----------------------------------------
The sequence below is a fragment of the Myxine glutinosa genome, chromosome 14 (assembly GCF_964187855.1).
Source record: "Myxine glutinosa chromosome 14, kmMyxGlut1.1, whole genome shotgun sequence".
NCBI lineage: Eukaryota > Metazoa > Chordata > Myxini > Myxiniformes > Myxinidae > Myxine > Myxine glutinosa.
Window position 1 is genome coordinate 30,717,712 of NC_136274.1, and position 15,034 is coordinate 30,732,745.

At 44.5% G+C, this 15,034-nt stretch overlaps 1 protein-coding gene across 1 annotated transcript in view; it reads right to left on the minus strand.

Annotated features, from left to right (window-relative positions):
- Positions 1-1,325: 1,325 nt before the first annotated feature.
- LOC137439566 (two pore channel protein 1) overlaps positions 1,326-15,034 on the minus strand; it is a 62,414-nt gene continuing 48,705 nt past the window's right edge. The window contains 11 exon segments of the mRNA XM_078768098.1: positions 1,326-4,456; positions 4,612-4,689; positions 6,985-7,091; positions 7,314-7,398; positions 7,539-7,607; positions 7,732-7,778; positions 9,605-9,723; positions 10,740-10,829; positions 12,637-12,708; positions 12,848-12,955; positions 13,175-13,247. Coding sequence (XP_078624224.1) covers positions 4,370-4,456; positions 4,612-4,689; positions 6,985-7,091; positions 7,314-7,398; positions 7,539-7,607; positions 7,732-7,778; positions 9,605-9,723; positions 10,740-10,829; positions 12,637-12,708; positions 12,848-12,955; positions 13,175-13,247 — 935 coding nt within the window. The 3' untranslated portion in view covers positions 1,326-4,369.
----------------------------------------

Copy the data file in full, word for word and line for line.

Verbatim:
The sequence below is a fragment of the Myxine glutinosa genome, chromosome 14 (assembly GCF_964187855.1).
Source record: "Myxine glutinosa chromosome 14, kmMyxGlut1.1, whole genome shotgun sequence".
NCBI lineage: Eukaryota > Metazoa > Chordata > Myxini > Myxiniformes > Myxinidae > Myxine > Myxine glutinosa.
Window position 1 is genome coordinate 30,717,712 of NC_136274.1, and position 15,034 is coordinate 30,732,745.

At 44.5% G+C, this 15,034-nt stretch overlaps 1 protein-coding gene across 1 annotated transcript in view; it reads right to left on the minus strand.

Annotated features, from left to right (window-relative positions):
- Positions 1-1,325: 1,325 nt before the first annotated feature.
- LOC137439566 (two pore channel protein 1) overlaps positions 1,326-15,034 on the minus strand; it is a 62,414-nt gene continuing 48,705 nt past the window's right edge. The window contains 11 exon segments of the mRNA XM_078768098.1: positions 1,326-4,456; positions 4,612-4,689; positions 6,985-7,091; positions 7,314-7,398; positions 7,539-7,607; positions 7,732-7,778; positions 9,605-9,723; positions 10,740-10,829; positions 12,637-12,708; positions 12,848-12,955; positions 13,175-13,247. Coding sequence (XP_078624224.1) covers positions 4,370-4,456; positions 4,612-4,689; positions 6,985-7,091; positions 7,314-7,398; positions 7,539-7,607; positions 7,732-7,778; positions 9,605-9,723; positions 10,740-10,829; positions 12,637-12,708; positions 12,848-12,955; positions 13,175-13,247 — 935 coding nt within the window. The 3' untranslated portion in view covers positions 1,326-4,369.